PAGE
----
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Mike Nesbitt: EU Poll critical to Northern Ireland's security and prosperity

The Ulster Unionists have decided to campaign for a vote to stay in the EU in the upcoming referendum on membership. Today, the party's leader explains why he thinks it's the best option for Northern Ireland.


The Ulster Unionist Party believes that on balance Northern Ireland is better remaining in the European Union, with the UK Government pressing for further reform and a return to the founding principle of free trade, not greater political union. The party respects that individual members may vote for withdrawal on the 23rd of June.


When we met David Cameron, we found a man pumped up with the adrenalin of the fight of his political life, yet also almost relaxed about the questions still awaiting convincing answers. After all, the referendum is still some 16 weeks away, an eternity in politics.

No one is accusing the local parties of dithering because they have yet to publish their manifestos for the Assembly elections, which come around six weeks earlier. So, of course we can expect twists and turns and 'events' between now and June 23.

I want to be clear about why I am recommending the UK remain in the EU. The Prime Minister talked of four baskets where he sought reform. I have six areas of concern.


The first is the money. It takes us into an area which affirms the old adage of "lies, damned lies and statistics".

You can probably counter-balance any set of stats regarding what we get back from our investment in the EU, but for what it is worth, I think there is no doubt Northern Ireland is a net beneficiary.

Think of the billions of euro secured specifically for Northern Ireland by Jim Nicholson, John Hume and Ian Paisley, when they persuaded Brussels of the need to bolster the peace process.

PEACE I became PEACE II, PEACE III, and now PEACE IV is getting ready to roll, huge sums, not for our farmers, but our voluntary and community groups, for our children and youth, for the fabric that knits our society together.

If there has been an unintended downside to PEACE monies, it has been that the NI Executive has not been aggressive enough in targeting competitive funds.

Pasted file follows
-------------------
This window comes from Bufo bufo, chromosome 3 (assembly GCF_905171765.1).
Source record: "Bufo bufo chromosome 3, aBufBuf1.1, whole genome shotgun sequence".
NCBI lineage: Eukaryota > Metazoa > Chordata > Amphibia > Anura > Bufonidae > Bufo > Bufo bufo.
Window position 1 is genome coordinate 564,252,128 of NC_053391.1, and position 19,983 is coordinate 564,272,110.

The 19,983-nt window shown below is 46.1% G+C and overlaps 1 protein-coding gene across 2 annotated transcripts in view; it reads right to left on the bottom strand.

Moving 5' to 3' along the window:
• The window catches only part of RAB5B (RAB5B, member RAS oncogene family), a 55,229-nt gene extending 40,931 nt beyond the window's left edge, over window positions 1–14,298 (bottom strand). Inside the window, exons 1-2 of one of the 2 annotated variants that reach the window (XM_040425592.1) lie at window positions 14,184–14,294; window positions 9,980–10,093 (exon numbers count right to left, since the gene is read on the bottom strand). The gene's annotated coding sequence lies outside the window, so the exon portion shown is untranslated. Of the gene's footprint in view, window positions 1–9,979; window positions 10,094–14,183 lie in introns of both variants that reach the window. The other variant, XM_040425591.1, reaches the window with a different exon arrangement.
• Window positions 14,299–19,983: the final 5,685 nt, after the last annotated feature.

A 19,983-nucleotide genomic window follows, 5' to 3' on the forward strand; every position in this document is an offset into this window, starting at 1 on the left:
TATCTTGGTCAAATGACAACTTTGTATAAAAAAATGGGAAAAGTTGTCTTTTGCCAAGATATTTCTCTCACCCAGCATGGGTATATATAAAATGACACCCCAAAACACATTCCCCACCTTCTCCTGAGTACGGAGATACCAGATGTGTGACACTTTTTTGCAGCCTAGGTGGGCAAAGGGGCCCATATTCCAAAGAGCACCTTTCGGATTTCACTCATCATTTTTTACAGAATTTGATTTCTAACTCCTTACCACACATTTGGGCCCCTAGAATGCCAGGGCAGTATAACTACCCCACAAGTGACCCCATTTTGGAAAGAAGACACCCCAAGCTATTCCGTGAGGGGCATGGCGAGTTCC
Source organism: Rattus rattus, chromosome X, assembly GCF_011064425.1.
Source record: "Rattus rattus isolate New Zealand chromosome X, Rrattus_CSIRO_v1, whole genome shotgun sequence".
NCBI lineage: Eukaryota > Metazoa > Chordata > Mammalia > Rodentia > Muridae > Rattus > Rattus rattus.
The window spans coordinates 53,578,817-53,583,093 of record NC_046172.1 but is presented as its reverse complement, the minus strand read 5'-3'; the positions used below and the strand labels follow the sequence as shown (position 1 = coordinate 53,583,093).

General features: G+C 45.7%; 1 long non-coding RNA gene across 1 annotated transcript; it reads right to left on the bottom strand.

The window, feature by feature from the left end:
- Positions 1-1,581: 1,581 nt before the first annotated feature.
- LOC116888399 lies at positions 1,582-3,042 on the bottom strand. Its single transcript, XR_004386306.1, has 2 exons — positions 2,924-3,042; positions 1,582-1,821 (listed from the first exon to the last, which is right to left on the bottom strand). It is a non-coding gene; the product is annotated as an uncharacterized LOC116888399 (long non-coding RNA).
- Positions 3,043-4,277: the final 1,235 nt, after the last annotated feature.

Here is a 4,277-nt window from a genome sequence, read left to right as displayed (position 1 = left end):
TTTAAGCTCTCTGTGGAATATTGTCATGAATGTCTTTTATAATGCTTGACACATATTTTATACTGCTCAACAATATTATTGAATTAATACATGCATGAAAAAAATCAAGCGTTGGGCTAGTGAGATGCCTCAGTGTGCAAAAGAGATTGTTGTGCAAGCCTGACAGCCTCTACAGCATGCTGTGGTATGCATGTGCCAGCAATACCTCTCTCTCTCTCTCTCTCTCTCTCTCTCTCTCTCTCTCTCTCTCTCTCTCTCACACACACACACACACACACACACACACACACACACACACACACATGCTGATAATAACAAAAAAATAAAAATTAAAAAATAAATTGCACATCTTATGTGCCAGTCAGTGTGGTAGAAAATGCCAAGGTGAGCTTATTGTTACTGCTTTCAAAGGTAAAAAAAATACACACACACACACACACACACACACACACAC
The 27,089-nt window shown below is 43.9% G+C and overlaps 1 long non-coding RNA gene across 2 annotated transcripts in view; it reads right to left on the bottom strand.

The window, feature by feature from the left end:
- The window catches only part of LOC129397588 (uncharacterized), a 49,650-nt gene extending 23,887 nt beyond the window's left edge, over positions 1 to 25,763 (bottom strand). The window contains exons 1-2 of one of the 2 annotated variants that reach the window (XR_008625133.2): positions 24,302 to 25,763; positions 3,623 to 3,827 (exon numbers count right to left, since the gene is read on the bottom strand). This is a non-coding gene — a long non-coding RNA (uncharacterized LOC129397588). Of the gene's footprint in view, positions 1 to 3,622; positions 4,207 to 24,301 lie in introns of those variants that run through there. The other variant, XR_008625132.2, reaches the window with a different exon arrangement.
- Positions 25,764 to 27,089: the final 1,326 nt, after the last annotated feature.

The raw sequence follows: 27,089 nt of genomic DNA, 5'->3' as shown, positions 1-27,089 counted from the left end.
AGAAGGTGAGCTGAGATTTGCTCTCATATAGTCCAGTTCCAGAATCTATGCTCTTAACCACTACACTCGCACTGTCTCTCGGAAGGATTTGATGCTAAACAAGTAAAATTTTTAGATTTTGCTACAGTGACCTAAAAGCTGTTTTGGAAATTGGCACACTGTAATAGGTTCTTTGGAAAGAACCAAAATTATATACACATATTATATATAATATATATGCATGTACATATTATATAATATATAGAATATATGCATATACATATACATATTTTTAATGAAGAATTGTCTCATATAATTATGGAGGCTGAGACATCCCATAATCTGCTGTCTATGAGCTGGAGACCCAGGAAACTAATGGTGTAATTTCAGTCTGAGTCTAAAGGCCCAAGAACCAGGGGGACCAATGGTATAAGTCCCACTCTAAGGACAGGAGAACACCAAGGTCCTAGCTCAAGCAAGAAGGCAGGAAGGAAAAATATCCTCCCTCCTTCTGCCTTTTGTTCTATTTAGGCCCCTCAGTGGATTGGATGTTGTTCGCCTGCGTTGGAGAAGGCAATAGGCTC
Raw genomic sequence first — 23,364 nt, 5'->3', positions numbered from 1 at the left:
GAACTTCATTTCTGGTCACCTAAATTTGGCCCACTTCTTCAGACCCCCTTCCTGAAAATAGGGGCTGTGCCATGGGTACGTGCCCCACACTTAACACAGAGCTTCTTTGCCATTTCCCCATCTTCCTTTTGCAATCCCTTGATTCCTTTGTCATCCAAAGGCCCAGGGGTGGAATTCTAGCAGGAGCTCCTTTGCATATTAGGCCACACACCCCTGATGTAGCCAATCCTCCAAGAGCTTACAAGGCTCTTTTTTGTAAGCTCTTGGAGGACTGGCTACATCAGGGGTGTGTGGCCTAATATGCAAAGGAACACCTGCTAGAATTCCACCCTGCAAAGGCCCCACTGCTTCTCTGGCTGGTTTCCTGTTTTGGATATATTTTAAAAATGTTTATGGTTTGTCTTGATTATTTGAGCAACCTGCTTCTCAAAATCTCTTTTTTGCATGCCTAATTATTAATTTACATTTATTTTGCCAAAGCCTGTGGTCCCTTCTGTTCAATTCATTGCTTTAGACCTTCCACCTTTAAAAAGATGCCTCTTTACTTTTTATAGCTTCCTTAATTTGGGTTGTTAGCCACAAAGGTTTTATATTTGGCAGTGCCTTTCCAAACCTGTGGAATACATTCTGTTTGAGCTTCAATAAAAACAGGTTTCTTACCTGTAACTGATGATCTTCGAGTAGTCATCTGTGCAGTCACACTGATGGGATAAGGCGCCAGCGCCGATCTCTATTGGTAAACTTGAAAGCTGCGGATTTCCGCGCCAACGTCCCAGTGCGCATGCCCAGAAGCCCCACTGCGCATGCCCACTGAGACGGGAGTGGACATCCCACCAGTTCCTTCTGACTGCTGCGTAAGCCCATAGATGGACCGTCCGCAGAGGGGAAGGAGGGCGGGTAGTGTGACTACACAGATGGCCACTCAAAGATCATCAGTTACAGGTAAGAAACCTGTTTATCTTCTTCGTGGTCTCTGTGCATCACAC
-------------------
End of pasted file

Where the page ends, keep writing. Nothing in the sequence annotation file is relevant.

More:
The last Programme for Government finally acknowledged the failure to compete with other nations and regions for open funding sources. The Executive set itself a target of a 20% increase in the drawdown of competitive funds - the political equivalent of holding a finger in the air to measure the wind. It was very easily achieved - 30%, 40%, maybe even higher, should be our next target. Why Brexit when we are just beginning to learn how to secure competitive funds?


I shall respect the confidentiality of the detail of our conversation with the Prime Minister, but suffice to say there was some incredulity from his team when the question of Corporation Tax under a Brexit was raised.

The Out camp seem to think that if we are no longer bound by EU regulations, the Azores Ruling on state aid can be ignored and we can have 12.5% corporation tax without a hit on the block grant.

Maybe technically, but it is clear the Prime Minister has no intention of selling a more favourable deal for Northern Ireland to Nicola Sturgeon in Scotland, or Carwyn Jones in Cardiff, never mind his own party colleagues.

Look at an electoral map of the UK and you will see the Conservatives are effectively a south of England party. Is David Cameron really going to give the MPs of the Ulster Unionist Party, DUP or SDLP a better deal than his own team? The reality should not be hard to fathom.


There are a number of models for a non-EU member trading within the Single Market; the Norwegian, Swiss and Turkish. All come at a cost. Most will disadvantage trade in services, and this is critical, given the profile of our foreign direct investors in Northern Ireland.